Leena Gade, former Audi Sport race engineer in the World Endurance Championship, was the most high-profile addition to SPM’s principal staff in the off-season as she is Hinchcliffe’s race engineer, while the acquirement of Wickens, after his six-year spell in DTM touring cars, was a hire that now seems shatteringly shrewd.

But don’t underestimate the effect of the team’s new technical director. When Chip Ganassi halved his IndyCar team at the end of last season, SPM co-owners Sam Schmidt and Ric Peterson swooped for Todd Malloy. As long ago as 2003, Malloy was engineering Paul Tracy to the CART Indy car crown at Forsythe Championship Racing, and he was then a key component in the comet-like life of RuSPORT’s Champ Car squad, working successfully with the late and much missed Justin Wilson.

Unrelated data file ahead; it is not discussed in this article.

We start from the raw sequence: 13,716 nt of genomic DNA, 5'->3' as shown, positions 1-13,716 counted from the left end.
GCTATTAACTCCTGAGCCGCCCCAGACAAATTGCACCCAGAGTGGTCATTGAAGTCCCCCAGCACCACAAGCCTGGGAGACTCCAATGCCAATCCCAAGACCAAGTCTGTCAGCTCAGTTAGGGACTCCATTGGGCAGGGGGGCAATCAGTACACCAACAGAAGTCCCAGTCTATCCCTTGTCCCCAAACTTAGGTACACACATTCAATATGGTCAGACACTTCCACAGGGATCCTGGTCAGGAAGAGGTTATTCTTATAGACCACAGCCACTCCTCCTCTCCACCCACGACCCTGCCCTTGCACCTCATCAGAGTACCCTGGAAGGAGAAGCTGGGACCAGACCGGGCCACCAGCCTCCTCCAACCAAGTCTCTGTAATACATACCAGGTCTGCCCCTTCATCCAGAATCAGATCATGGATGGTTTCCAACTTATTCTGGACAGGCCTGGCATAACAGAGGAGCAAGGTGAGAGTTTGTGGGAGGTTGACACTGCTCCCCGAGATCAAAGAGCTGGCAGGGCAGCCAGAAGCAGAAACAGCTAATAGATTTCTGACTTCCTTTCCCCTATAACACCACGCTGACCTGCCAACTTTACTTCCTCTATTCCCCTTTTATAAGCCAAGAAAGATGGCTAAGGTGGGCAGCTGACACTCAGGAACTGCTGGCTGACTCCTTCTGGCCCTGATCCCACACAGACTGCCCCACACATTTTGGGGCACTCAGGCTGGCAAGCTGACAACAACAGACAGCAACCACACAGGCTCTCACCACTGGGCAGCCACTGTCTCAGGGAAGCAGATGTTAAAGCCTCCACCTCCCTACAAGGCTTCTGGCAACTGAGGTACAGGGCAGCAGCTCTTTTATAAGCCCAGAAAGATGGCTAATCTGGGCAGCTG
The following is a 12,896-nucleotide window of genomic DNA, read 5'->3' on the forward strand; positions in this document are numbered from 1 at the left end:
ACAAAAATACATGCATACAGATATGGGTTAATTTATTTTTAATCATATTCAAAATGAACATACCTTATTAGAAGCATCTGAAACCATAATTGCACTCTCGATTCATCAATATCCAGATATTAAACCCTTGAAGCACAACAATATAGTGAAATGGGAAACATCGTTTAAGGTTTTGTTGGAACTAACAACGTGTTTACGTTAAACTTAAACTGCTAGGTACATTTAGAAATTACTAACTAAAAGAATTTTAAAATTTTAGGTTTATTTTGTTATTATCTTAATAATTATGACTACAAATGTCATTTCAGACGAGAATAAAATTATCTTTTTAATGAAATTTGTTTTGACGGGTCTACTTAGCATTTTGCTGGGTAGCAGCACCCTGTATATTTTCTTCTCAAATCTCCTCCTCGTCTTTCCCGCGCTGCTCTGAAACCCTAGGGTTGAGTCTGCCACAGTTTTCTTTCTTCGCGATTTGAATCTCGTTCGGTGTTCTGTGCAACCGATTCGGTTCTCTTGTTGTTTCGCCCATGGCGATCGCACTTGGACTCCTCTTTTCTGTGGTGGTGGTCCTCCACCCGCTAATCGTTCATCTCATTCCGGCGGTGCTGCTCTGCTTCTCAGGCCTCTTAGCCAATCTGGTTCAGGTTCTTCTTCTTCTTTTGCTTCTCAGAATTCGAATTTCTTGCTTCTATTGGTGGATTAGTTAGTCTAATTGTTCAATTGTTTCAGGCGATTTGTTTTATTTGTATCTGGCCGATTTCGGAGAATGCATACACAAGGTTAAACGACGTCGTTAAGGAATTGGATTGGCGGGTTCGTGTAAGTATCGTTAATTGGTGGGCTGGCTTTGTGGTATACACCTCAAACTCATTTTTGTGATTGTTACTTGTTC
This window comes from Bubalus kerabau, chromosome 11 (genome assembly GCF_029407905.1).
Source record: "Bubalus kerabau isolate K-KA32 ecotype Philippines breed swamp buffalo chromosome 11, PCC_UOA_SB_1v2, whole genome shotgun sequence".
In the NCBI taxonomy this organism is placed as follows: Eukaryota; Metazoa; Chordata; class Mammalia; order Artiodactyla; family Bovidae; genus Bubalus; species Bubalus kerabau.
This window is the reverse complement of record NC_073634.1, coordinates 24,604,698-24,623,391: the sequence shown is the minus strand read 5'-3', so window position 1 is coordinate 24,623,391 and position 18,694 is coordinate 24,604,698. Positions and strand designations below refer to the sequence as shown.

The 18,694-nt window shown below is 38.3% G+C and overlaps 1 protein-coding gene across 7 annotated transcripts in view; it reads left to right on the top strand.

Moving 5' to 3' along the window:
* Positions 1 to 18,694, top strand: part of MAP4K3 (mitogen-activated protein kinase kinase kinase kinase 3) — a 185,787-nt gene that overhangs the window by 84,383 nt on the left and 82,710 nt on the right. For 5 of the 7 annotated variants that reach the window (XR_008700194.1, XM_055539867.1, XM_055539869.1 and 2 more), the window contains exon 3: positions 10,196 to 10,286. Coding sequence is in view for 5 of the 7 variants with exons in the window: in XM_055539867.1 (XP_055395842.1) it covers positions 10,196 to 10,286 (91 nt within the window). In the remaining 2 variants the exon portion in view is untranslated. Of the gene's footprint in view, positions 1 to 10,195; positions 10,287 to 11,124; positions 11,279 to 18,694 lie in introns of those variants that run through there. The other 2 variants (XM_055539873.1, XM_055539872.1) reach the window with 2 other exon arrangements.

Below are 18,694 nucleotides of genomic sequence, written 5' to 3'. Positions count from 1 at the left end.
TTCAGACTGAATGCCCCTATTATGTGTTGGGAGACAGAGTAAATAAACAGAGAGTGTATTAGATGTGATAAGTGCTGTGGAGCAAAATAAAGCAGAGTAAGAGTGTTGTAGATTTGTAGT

But Malloy can fight with a butter knife as well as a sword. Stints in the financially tough twilight years of Newman Haas Lanigan Racing ensured a couple more trips to victory lane for a once-great team, and he engineered Dan Wheldon to his 2011 Indy 500 glory, when Bryan Herta Autosport comprised fewer personnel than Team Penske’s PR department.

It’s a brain-power thing, and Ganassi’s loss is most certainly Schmidt Peterson’s gain. As technical director, Malloy can oversee the race engineering work of Gade and proven series veteran Blair Perschbacher (Wickens’ race engineer) while also leading SPM’s R&D efforts.

If SPM initially had an advantage this season by being Honda’s chosen team for testing the 2018 aerokit, that advantage was overplayed by some peeved rivals. The first four tests were about IndyCar signing off on the new kit at various types of track. The next round of testing – HPD with Schmidt and Ganassi, and Ilmor-Chevrolet with Penske and Ed Carpenter Racing – was focused on the engine builders adapting their installations to the new bodywork.